Citizen science – British Science Week
One such project is using the latest technology to map out plastic pollution on our beaches:
The Plastic Tide — Zooniverse
- as reported in the press over the weekend:
Scientists seek public's help to map plastic on UK beaches | Environment | The Guardian
Drones are helping to clear up Britain's beaches: Scientists recruit members of the public to spot plastic litter in aerial footage of our shores
- Scientists are recruiting members of the public to help clear up plastic litter
- The Plastic Tide charity is using drone footage to take pictures of British shores
- Members of the public are needed to volunteer to spot litter in the images taken
- This will be used to train an algorithm that will spot plastic rubbish automatically
Scientists are recruiting members of the public to help clean up the shores of Great Britain. Plastic waste is scattered across the beaches of the UK and a computer programme is being developed to help spot the litter. The charity campaign needs human volunteers to help train an artificial intelligence algorithm that will automatically spot plastic in pictures taken by drones.
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Plastic Tide, the charity behind the project, hopes to harness cutting edge drone and algorithm technology to create an open source map of the plastic pollution problem. Peter Kohler, founder and director of The Plastic Tide, said: 'Marine creatures die each year through starvation due to eating plastic that stays in their stomach, making them feel full. It is estimated that we eat up to 11,000 pieces of microplastics a year and, if nothing is done to tackle the issue of plastic in our oceans, it's estimated that there will be 80 million metric tonnes of plastic going in to the sea a year by 2025.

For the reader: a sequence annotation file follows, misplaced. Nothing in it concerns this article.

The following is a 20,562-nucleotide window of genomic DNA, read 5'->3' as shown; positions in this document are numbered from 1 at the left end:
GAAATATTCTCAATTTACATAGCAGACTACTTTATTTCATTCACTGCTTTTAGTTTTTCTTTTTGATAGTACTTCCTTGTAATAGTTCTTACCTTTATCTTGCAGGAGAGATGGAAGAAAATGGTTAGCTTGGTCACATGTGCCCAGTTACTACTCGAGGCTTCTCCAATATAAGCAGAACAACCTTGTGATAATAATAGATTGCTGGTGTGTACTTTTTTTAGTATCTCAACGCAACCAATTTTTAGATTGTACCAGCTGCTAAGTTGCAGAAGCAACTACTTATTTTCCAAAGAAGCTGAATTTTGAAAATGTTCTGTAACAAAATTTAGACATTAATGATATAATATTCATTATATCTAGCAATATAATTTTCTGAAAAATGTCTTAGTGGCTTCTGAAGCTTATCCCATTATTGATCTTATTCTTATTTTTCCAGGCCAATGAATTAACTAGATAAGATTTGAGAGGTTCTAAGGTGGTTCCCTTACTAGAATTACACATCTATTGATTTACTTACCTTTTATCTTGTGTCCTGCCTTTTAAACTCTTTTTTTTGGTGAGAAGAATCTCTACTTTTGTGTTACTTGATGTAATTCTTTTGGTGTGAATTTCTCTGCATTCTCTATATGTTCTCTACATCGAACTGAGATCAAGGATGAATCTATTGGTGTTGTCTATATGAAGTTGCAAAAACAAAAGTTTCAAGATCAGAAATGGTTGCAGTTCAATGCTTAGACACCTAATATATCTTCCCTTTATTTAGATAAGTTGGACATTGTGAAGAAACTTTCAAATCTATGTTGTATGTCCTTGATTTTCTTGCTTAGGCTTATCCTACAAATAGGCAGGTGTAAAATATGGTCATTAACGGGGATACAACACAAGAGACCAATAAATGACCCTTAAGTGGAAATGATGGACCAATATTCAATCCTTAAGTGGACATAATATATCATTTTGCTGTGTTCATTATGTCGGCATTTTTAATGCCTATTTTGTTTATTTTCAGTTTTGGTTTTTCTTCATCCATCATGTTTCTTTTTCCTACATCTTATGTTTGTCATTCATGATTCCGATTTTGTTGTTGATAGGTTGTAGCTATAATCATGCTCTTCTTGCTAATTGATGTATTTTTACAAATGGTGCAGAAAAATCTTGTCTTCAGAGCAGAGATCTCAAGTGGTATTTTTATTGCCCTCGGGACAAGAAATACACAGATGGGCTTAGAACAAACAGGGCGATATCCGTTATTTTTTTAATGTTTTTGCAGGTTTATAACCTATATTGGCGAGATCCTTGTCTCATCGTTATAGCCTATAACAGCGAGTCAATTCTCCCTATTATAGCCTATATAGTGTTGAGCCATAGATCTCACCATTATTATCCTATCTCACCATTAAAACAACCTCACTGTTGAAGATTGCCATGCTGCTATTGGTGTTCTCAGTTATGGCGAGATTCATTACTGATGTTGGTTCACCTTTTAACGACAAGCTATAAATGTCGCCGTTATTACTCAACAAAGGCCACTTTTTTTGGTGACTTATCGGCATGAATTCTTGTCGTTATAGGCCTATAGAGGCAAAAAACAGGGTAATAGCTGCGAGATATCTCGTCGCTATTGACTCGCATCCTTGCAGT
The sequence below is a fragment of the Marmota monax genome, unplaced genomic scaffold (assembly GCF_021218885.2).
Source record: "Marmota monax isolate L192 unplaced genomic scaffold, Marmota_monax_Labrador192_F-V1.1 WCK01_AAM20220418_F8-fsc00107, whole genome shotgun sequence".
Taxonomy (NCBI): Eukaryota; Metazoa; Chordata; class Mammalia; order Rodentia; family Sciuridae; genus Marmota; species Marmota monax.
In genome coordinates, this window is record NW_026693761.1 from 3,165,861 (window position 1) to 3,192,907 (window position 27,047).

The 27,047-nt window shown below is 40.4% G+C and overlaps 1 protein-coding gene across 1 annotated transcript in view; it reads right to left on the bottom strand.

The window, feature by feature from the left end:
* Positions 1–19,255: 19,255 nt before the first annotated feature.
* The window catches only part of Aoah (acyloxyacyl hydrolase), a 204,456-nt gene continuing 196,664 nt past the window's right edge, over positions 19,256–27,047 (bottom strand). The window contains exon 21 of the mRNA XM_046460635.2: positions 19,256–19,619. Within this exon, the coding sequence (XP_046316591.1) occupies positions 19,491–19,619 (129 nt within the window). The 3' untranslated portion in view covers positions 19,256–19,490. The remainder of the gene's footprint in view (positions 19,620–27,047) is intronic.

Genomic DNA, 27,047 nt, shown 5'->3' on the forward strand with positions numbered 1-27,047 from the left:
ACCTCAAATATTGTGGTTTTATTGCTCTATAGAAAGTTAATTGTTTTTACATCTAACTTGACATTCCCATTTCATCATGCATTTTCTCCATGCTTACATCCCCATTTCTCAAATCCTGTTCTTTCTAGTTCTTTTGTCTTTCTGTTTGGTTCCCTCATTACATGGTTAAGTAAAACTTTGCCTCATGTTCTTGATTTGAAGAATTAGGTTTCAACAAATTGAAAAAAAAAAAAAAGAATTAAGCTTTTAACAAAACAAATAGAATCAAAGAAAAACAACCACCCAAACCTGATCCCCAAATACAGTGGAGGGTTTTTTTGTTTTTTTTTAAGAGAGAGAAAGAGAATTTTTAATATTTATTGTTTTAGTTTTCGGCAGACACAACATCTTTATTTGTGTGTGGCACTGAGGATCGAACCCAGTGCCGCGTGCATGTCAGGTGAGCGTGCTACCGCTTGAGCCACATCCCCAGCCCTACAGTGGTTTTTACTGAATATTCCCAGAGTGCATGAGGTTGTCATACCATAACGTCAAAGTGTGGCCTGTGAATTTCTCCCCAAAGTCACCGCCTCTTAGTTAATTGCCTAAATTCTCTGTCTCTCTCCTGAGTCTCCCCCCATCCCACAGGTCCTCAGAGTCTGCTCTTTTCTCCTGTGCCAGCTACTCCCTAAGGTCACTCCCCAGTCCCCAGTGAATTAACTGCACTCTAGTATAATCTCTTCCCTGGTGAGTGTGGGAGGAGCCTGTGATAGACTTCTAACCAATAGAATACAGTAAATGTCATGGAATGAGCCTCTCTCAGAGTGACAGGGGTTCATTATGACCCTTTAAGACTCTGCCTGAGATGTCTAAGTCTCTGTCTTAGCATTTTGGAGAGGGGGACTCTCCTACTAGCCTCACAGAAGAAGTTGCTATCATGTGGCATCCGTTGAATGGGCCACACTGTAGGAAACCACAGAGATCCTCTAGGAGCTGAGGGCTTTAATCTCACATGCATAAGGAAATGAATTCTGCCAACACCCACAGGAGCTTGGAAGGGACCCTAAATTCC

'The good thing though is everyone has the opportunity to be part of the solution. Helping identify rubbish on The Plastic Tide site will be one invaluable way of helping to keep our beaches clean.'
The citizen science initiative is being launched in line with the British Science Association, based in London, and British Science Week. Ivvet Modinou, head of engagement at the British Science Association, said: 'Everyone can get involved in science, and British Science Week is the perfect way for people of all backgrounds, ages and interests to take part in a project like The Plastic Tide and make a difference. 'We encourage everyone to put their scientist hat on today and start tagging.'
The Plastic Tide used drones to fly over beaches, taking thousands of images which are then uploaded to a website. Here, people can browse the pictures and tag bits of litter they see.
The information from the public is used to teach a machine-learning algorithm how to spot litter from the drone images, to build a much clearer picture of how bad plastic pollution is. According to the new project, the most common items of rubbish found on UK beaches are plastic rope and pieces of net.
Fragments of plastic and foam make up around 29 per cent of the litter. Seven per cent comes from plastic food wrappers and five per cent from plastic bags and four per cent from plastic bottles. In total, plastic from food packaging made up a fifth (21 per cent) of all the rubbish found. Whilst food packaging waste makes up a large portion of the waste, more unusual items have also been spotted.
A solar panel mushroom, a toilet seat, a headless teddy bear and a 20-year-old Lego cutlass have all been spotted.
Ultimately, the machine-algorithm will be able to automatically assess drone surveys and provide information that could help target clean-up efforts. The initiative hopes to use British Science Week to get more than 250,000 image tags.
Research from the University of Surrey has found that, while people feel their mood is lifted by being at the coast, littered beaches have a negative impact on their mental state.
Drones are helping to clear up Britain's beaches | Daily Mail Online